CROSSOVERS CAN BE COOL
Having enjoyed a Toyota C-HR and Lexus UX as daily drivers previously, I've come to appreciate the everyday drivability of a small SUV, aka CUV, aka crossover. While equipped with noble handling, these compact-sized grocery haulers weren't meant for the open road or to get your adrenaline pumping, but more so used to battle busy city streets and embark on occasional trips to grandma's house. The majority of America seems to agree as small crossover sales reached 778,000 units in 2019. The affordable models are as functional as can be, but minus all the fun; however, recently, we had the opportunity to jump into the new 2020 Mazda CX-30, and needless to say, we could appreciate the well-designed crossover so much more, plus, it also got our wheels turning in regard to a future project car.
MAZDA NAILS IT
To preface the CX-30, I had the opportunity to spend a good amount of time in the Mazda3 hatchback last year and I was already a big fan. It looks exceptionally sleek and also feels more "Euro premium" despite its affordable price tag ($21,900/$23,300 starting MSRP for FWD/AWD). Its interior and controls are simple, straight to the point and relaxing to use. It also ponied up 186hp and 186 lb-ft out of its 2.5-liter four-cylinder. Of course, not the boosted powertrain enthusiasts like us hope for, but it wasn't totally gutless (0-60mph at 7-seconds flat). When it came time for the new CX-30, Mazda carried over the same basic architecture, suspension characteristics and powerplant (0-60mph at 7.8-seconds) as well as an AWD model, not to mention a new off-road traction assist option would make the CX-30 attractive for weekend snow bunnies. The new CX-30 is nimble like the Mazda3, albeit it stands a tad taller (5-inches taller than the Mazda3 hatch). Even the six-speed automatic shifts surprisingly smooth. Comparing my previous crossover projects, it certainly had more pep than the 144hp C-HR and 169hp UX that I was accustomed to (more bang for your buck with the Mazda). Its design is modern and quite liberal; however, the CX-30's body cladding is a bit much to take in, which is what lead me to think that it just needed a bit of "Super Street flair."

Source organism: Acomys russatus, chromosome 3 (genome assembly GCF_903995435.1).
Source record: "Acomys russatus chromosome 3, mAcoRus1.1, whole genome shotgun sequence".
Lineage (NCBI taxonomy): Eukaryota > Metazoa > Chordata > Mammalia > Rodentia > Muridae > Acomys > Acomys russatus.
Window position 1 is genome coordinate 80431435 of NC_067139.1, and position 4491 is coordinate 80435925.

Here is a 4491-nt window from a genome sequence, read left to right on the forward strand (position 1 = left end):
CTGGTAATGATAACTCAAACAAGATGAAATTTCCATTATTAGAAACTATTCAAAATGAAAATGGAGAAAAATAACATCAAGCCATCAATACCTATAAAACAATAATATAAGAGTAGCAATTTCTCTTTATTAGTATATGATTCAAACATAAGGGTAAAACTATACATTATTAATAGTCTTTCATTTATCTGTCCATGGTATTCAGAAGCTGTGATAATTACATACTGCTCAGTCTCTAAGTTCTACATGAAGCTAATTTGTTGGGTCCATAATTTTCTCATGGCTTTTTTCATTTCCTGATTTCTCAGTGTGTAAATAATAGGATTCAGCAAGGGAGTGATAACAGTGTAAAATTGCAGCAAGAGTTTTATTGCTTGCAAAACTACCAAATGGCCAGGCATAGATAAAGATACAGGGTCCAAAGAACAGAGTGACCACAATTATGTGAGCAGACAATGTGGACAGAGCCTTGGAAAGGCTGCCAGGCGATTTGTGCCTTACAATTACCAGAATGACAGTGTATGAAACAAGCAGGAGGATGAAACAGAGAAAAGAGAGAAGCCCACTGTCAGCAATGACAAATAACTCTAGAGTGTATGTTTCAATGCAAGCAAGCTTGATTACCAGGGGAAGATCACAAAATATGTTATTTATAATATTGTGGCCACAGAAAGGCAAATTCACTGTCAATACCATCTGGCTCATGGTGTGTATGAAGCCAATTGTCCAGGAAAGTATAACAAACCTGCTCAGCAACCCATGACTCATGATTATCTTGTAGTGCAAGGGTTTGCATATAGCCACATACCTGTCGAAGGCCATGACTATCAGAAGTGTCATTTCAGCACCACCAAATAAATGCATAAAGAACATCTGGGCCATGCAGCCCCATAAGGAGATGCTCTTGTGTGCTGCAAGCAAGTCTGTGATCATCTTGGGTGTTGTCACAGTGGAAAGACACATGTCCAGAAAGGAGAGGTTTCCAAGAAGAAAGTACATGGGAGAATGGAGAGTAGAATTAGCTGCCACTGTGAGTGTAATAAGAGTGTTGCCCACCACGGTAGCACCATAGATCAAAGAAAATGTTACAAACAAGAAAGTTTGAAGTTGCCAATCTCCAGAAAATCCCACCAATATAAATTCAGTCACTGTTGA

To read a full driving review of the CX-30, visit our friends at MotorTrend.
JON SIBAL RENDERING: WHEELS, SUSPENSION AND MORE
Whenever I have an idea or vision about modifying a car, I often pick up the phone and dial Jon Sibal. The former comic book artist turned automotive visionary genius has become well-known around the industry for creating digital masterpieces that have gone on to inspire enthusiasts, and even automakers, in their vehicle concepts. I owe Jon many thanks for supporting a couple of our recent builds like my A90 Toyota Supra and Corolla hatchback. I've enlisted his help again to shed some light on Mazda's latest CX-30 in its OEM color: Polymetal Gray Metallic.
- Lowered Stance. Not slammed on air suspension but perhaps lowered on coilovers or springs. Yes, it makes it look more along the lines of a Mazda3, but we're not thinking of raising this one or going off-roading. And can you argue that it doesn't look sharp lowered?
- Volk Racing TE37 Wheels. It's our favorite wheel of all-time and like your favorite jacket you wore every day in high school, it looks good on pretty much everything, including the new CX-30. It comes with 16-18" wheels standard and we opted for a set of 19" TE37SL.
- Colormatched Body Trim. The black plastic body trim around the entire exterior looked a bit odd to us and we feel it's a forced attempt to make the CX-30 a more bold and rugged-looking SUV than it truly is. So, we had Jon paint match everything in the factory body color which makes the overall exterior feel more finished.
- Black Out. We're not huge fans of chrome on anything so we smoked the grille and window trim, plus painted the roof and side mirrors piano black.
- Roof Rack with Pelican Cases. Similar to our Lexus UX project from last year, adding more cargo options isn't a bad idea, and makes the small SUV a bit more road trip-ready.
- Painted Lower Rocker Panel. Similar to the Porsche Macan, Jon added black accents on the lower side rocker panels to break up the paint.